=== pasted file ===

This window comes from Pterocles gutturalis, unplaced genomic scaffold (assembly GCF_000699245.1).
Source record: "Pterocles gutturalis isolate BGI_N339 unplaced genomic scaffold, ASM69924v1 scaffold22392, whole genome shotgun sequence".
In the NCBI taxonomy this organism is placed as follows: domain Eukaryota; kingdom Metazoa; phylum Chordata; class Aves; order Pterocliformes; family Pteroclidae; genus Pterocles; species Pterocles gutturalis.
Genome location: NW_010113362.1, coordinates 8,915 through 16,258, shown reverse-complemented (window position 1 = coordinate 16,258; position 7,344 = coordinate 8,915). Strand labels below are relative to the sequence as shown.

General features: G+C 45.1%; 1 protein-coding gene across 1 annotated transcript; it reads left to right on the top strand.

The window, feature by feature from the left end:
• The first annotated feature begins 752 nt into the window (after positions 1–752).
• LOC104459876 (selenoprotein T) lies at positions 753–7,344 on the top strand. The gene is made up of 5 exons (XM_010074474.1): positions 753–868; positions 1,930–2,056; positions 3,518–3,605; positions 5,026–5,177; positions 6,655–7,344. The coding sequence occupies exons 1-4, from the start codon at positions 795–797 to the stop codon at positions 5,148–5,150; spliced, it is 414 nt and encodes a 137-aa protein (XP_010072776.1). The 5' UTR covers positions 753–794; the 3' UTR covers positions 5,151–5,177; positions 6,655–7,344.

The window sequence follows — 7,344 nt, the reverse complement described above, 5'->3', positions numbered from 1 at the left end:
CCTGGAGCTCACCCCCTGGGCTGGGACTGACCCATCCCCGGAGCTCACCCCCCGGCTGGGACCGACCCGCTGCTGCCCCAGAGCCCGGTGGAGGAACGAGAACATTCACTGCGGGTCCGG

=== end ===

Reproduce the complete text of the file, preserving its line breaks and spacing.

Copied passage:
This window comes from Pterocles gutturalis, unplaced genomic scaffold (assembly GCF_000699245.1).
Source record: "Pterocles gutturalis isolate BGI_N339 unplaced genomic scaffold, ASM69924v1 scaffold22392, whole genome shotgun sequence".
In the NCBI taxonomy this organism is placed as follows: domain Eukaryota; kingdom Metazoa; phylum Chordata; class Aves; order Pterocliformes; family Pteroclidae; genus Pterocles; species Pterocles gutturalis.
Genome location: NW_010113362.1, coordinates 8,915 through 16,258, shown reverse-complemented (window position 1 = coordinate 16,258; position 7,344 = coordinate 8,915). Strand labels below are relative to the sequence as shown.

General features: G+C 45.1%; 1 protein-coding gene across 1 annotated transcript; it reads left to right on the top strand.

The window, feature by feature from the left end:
• The first annotated feature begins 752 nt into the window (after positions 1–752).
• LOC104459876 (selenoprotein T) lies at positions 753–7,344 on the top strand. The gene is made up of 5 exons (XM_010074474.1): positions 753–868; positions 1,930–2,056; positions 3,518–3,605; positions 5,026–5,177; positions 6,655–7,344. The coding sequence occupies exons 1-4, from the start codon at positions 795–797 to the stop codon at positions 5,148–5,150; spliced, it is 414 nt and encodes a 137-aa protein (XP_010072776.1). The 5' UTR covers positions 753–794; the 3' UTR covers positions 5,151–5,177; positions 6,655–7,344.

The window sequence follows — 7,344 nt, the reverse complement described above, 5'->3', positions numbered from 1 at the left end:
CCTGGAGCTCACCCCCTGGGCTGGGACTGACCCATCCCCGGAGCTCACCCCCCGGCTGGGACCGACCCGCTGCTGCCCCAGAGCCCGGTGGAGGAACGAGAACATTCACTGCGGGTCCGG